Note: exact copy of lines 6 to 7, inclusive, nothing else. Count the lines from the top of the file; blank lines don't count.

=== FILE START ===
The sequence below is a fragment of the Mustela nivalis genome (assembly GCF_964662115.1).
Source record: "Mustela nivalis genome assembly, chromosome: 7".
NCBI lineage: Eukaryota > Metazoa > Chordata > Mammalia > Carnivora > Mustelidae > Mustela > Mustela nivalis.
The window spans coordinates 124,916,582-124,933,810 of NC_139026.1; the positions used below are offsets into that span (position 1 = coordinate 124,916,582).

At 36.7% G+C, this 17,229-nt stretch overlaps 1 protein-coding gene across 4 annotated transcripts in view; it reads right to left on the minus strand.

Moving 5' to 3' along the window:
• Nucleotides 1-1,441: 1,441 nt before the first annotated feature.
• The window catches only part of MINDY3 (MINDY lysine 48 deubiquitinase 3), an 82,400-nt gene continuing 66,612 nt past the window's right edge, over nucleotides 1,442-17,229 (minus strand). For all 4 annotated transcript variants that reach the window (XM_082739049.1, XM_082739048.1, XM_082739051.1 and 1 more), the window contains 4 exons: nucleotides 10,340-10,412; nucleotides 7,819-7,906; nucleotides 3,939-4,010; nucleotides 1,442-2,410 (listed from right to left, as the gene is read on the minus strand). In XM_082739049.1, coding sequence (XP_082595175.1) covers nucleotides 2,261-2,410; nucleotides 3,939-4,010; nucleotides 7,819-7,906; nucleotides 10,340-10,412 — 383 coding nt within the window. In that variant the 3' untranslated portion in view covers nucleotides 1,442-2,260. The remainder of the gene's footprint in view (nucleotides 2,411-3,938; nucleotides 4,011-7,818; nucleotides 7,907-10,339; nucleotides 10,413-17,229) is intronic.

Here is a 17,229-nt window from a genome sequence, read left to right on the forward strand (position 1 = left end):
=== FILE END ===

Moving 5' to 3' along the window:
• Nucleotides 1-1,441: 1,441 nt before the first annotated feature.